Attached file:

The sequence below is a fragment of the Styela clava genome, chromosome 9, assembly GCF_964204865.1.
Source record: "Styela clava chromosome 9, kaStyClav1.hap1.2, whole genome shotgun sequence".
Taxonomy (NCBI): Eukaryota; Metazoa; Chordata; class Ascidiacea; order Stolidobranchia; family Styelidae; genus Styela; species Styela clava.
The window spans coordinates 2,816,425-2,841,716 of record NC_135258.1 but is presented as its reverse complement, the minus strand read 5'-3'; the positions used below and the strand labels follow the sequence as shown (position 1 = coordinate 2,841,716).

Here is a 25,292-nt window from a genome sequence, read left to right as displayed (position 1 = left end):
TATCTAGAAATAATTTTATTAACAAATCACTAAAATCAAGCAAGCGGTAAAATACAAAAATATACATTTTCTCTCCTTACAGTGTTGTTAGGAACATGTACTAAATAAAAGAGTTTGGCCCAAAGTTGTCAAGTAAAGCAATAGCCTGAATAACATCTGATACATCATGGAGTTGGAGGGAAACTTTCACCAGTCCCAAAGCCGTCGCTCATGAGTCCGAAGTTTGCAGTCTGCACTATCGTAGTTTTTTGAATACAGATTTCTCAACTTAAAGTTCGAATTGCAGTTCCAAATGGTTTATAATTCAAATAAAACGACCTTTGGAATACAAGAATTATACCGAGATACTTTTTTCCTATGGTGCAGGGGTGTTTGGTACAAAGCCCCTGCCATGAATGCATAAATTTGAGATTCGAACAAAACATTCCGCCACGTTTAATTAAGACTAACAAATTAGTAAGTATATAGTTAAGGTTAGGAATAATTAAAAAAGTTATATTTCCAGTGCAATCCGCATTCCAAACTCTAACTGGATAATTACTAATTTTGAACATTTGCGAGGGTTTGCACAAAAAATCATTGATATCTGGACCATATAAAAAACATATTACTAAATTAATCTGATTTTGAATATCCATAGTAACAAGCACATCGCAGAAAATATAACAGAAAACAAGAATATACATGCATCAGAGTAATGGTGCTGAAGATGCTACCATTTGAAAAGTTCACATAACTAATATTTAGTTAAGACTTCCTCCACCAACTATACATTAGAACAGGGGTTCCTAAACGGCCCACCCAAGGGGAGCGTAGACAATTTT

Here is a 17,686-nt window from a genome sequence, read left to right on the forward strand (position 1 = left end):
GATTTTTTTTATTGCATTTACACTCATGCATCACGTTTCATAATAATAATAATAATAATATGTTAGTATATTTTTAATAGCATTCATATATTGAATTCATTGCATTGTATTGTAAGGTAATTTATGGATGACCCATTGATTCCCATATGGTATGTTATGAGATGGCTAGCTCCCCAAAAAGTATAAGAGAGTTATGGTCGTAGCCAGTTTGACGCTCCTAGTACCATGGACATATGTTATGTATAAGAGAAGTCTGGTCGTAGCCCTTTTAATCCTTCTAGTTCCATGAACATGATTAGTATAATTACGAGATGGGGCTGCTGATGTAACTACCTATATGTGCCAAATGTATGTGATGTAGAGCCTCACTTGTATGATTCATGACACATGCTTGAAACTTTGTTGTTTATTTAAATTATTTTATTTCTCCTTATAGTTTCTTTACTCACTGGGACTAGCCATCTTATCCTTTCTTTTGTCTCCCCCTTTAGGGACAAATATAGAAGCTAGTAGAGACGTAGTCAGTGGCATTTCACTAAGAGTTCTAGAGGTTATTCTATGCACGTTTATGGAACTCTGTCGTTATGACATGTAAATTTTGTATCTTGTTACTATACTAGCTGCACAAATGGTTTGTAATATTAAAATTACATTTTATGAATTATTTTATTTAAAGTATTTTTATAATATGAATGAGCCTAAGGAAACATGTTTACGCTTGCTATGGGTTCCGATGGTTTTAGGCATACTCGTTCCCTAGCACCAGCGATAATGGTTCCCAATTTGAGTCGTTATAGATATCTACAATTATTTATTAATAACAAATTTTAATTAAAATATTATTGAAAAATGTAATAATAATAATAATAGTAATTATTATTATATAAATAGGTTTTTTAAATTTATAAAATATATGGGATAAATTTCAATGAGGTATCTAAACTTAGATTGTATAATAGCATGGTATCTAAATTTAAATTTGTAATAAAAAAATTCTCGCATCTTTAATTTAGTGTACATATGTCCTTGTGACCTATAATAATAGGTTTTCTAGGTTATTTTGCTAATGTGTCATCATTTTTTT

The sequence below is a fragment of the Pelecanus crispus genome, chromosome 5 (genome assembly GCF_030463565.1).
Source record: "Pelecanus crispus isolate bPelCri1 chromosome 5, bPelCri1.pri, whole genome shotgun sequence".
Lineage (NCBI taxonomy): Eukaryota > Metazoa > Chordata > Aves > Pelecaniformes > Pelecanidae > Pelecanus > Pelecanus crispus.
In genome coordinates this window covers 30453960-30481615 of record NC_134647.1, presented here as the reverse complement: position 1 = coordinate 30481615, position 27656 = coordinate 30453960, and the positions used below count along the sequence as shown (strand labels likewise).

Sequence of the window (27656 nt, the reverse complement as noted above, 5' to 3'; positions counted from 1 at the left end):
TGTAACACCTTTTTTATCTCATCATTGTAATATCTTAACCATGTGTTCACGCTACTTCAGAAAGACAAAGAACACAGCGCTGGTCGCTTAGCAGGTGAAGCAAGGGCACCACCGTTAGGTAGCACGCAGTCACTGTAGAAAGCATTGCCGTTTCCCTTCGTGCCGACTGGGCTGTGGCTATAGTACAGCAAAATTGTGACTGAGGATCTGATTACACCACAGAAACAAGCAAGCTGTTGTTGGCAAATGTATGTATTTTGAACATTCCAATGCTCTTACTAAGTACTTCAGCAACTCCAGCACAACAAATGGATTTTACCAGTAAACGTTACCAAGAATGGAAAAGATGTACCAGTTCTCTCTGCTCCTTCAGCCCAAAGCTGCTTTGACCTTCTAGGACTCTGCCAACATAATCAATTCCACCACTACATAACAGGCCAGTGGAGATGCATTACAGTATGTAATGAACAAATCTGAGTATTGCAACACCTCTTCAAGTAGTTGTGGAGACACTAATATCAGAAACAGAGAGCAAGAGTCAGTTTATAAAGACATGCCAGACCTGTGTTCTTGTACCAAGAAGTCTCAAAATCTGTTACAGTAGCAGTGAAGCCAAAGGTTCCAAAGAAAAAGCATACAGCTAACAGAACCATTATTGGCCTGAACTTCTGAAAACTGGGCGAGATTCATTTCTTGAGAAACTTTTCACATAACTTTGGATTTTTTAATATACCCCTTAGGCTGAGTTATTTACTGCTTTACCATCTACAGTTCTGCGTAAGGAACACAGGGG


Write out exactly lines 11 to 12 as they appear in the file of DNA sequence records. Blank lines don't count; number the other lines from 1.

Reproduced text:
Lineage (NCBI taxonomy): Eukaryota > Metazoa > Chordata > Aves > Pelecaniformes > Pelecanidae > Pelecanus > Pelecanus crispus.
In genome coordinates this window covers 30453960-30481615 of record NC_134647.1, presented here as the reverse complement: position 1 = coordinate 30481615, position 27656 = coordinate 30453960, and the positions used below count along the sequence as shown (strand labels likewise).